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Nature’s Nutrition has 700 mg of cucumin per capsule, and the standard black pepper extract. The only curiosity is that Nature’s Nutrition used their own in-house black pepper extract instead of the commercialized BioPerine used by most other companies. 

9. Doctor Recommended Supplements Turmeric Curcumin

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While the label says each serving contains 750 mg, you’ve got to read the fine print. The active ingredients of this supplement are mixed into a “proprietary blend” which has several sources of curcumin with varying levels of purity, and also includes triphala powder. So you don’t really know how much curcumin is in each capsule.

10. Life Extension Super Bio-Curcumin

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At only 400 mg of curcumin per capsule, Life Extension seems like a pretty low dosage compared to some of its competitors, which offer up to 50% more. They claim their form of curcumin is absorbed seven times better, but don’t provide much in the way of evidence for this.

Curcumin benefits and side effects

Curminin, part of the ginger family, may sound so familiar because it’s the super ingredient from turmeric.  In fact, it’s believed that the main benefits of turmeric are drawn from curcumin (1).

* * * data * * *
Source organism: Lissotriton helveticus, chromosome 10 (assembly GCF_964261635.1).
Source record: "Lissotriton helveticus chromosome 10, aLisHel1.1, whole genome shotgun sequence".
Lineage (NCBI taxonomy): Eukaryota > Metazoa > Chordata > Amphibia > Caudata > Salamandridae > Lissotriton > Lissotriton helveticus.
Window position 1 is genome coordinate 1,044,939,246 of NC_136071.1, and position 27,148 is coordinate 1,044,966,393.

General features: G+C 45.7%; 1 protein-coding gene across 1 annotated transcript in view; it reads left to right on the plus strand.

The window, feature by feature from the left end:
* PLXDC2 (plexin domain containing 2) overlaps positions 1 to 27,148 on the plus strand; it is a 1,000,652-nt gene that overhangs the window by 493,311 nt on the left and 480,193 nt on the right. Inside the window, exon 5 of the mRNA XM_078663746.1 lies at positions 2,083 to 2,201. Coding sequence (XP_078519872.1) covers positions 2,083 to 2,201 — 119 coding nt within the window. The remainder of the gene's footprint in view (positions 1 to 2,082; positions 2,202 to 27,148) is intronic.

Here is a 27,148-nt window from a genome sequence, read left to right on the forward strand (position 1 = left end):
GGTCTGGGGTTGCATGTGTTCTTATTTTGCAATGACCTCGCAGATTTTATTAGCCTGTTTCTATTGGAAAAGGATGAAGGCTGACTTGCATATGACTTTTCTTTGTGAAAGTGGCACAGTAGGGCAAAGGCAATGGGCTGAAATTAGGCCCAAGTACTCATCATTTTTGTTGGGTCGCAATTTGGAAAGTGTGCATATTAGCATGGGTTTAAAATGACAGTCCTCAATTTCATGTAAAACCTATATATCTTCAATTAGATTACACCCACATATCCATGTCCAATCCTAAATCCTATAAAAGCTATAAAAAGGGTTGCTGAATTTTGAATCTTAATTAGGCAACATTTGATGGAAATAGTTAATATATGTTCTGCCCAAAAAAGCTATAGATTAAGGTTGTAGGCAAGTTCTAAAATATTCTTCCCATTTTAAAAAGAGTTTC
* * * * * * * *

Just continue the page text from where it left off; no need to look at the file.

Many of the benefits of turmeric, including fighting inflammation, improving brain function, reduced risk of heart disease, fighting cancer, preventing Alzheimer’s disease, depression, arthritis, and aging may be in part due to curcumin.

The issue here is that curcumin alone may have different effects in the body because it is isolated in supplements.  Keep reading on to see how different curcumin works differently or better than turmeric.

This yellow miracle molecule is first and foremost a potent antioxidant.

The research goes forward to describe that curcumin “scavenges” oxidative stress and aggressively works to reverse it to repair the body (2).

The proactive nature of curcumin is likely what causes most of the positive health benefits seen through turmeric and curcumin use.

Curcumin protects your liver. Curcumin doesn’t just stop at increasing your general health, it seems to unlock greater health in your liver as well.

One review of the medical effects of curcumin looks at the liver-protecting effects curcumin can have on the body (3). 

In patients given carbon tetrachloride, a mild liver poison, patients saw their levels raising thiobarbituric acid and lipoperoxide levels (bad things) and their amounts of glutathione, vitamin C and vitamin E (good things) diminishing (4).  Once curcumin is given to the patient, the health markers of liver function seem to go back to normal as the toxin, carbon tetrachloride, is cleared away (5).

Curcumin prevents colon cancer. Curcumin is seen to fight cancer as well.  Researchers discovered that curcumin actually works to block COX-2 activity (6).